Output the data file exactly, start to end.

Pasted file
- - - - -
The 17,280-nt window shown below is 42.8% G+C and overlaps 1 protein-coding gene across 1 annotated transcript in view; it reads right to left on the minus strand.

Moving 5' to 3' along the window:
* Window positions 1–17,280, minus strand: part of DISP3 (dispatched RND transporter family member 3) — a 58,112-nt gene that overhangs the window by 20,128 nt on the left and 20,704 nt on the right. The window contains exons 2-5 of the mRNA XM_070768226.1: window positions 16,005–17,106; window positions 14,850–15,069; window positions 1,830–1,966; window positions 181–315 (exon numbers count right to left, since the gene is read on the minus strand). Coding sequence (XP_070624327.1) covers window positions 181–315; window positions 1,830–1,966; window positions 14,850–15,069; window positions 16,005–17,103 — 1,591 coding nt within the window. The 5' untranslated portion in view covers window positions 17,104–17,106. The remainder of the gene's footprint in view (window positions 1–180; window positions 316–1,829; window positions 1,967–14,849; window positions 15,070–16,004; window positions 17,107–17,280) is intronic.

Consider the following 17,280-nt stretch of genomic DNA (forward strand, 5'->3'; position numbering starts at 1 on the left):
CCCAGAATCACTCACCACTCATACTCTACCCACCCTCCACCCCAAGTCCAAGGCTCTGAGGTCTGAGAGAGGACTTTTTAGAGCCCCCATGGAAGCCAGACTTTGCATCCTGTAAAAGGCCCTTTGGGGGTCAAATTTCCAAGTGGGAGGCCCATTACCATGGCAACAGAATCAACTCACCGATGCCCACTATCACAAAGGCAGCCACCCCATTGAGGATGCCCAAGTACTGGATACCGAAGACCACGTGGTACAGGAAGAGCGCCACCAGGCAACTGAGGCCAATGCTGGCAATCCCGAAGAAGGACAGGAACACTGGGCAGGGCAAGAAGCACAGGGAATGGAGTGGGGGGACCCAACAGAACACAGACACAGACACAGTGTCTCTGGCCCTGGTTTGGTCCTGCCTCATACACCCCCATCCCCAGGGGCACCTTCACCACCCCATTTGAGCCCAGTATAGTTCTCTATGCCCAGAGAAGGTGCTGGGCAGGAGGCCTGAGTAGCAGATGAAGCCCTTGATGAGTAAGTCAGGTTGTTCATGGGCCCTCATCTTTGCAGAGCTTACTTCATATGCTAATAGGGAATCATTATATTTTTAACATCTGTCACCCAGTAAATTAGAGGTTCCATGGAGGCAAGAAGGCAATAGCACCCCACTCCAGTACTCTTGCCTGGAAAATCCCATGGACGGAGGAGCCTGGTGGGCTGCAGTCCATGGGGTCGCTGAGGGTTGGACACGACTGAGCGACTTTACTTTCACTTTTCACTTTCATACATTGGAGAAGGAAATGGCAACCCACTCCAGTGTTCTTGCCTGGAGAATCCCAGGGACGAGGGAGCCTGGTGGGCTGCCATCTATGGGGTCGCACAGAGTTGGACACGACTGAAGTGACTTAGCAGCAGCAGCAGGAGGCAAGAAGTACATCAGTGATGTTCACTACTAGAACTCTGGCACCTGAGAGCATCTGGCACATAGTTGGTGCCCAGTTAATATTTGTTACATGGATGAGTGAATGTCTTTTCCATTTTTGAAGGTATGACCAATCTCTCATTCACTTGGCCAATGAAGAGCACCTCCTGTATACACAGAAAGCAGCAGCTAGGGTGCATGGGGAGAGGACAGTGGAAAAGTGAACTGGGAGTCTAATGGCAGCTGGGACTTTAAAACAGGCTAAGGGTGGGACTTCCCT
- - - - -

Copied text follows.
The 17,280-nt window shown below is 42.8% G+C and overlaps 1 protein-coding gene across 1 annotated transcript in view; it reads right to left on the minus strand.

Moving 5' to 3' along the window:
* Window positions 1–17,280, minus strand: part of DISP3 (dispatched RND transporter family member 3) — a 58,112-nt gene that overhangs the window by 20,128 nt on the left and 20,704 nt on the right. The window contains exons 2-5 of the mRNA XM_070768226.1: window positions 16,005–17,106; window positions 14,850–15,069; window positions 1,830–1,966; window positions 181–315 (exon numbers count right to left, since the gene is read on the minus strand). Coding sequence (XP_070624327.1) covers window positions 181–315; window positions 1,830–1,966; window positions 14,850–15,069; window positions 16,005–17,103 — 1,591 coding nt within the window. The 5' untranslated portion in view covers window positions 17,104–17,106. The remainder of the gene's footprint in view (window positions 1–180; window positions 316–1,829; window positions 1,967–14,849; window positions 15,070–16,004; window positions 17,107–17,280) is intronic.

Consider the following 17,280-nt stretch of genomic DNA (forward strand, 5'->3'; position numbering starts at 1 on the left):
CCCAGAATCACTCACCACTCATACTCTACCCACCCTCCACCCCAAGTCCAAGGCTCTGAGGTCTGAGAGAGGACTTTTTAGAGCCCCCATGGAAGCCAGACTTTGCATCCTGTAAAAGGCCCTTTGGGGGTCAAATTTCCAAGTGGGAGGCCCATTACCATGGCAACAGAATCAACTCACCGATGCCCACTATCACAAAGGCAGCCACCCCATTGAGGATGCCCAAGTACTGGATACCGAAGACCACGTGGTACAGGAAGAGCGCCACCAGGCAACTGAGGCCAATGCTGGCAATCCCGAAGAAGGACAGGAACACTGGGCAGGGCAAGAAGCACAGGGAATGGAGTGGGGGGACCCAACAGAACACAGACACAGACACAGTGTCTCTGGCCCTGGTTTGGTCCTGCCTCATACACCCCCATCCCCAGGGGCACCTTCACCACCCCATTTGAGCCCAGTATAGTTCTCTATGCCCAGAGAAGGTGCTGGGCAGGAGGCCTGAGTAGCAGATGAAGCCCTTGATGAGTAAGTCAGGTTGTTCATGGGCCCTCATCTTTGCAGAGCTTACTTCATATGCTAATAGGGAATCATTATATTTTTAACATCTGTCACCCAGTAAATTAGAGGTTCCATGGAGGCAAGAAGGCAATAGCACCCCACTCCAGTACTCTTGCCTGGAAAATCCCATGGACGGAGGAGCCTGGTGGGCTGCAGTCCATGGGGTCGCTGAGGGTTGGACACGACTGAGCGACTTTACTTTCACTTTTCACTTTCATACATTGGAGAAGGAAATGGCAACCCACTCCAGTGTTCTTGCCTGGAGAATCCCAGGGACGAGGGAGCCTGGTGGGCTGCCATCTATGGGGTCGCACAGAGTTGGACACGACTGAAGTGACTTAGCAGCAGCAGCAGGAGGCAAGAAGTACATCAGTGATGTTCACTACTAGAACTCTGGCACCTGAGAGCATCTGGCACATAGTTGGTGCCCAGTTAATATTTGTTACATGGATGAGTGAATGTCTTTTCCATTTTTGAAGGTATGACCAATCTCTCATTCACTTGGCCAATGAAGAGCACCTCCTGTATACACAGAAAGCAGCAGCTAGGGTGCATGGGGAGAGGACAGTGGAAAAGTGAACTGGGAGTCTAATGGCAGCTGGGACTTTAAAACAGGCTAAGGGTGGGACTTCCCT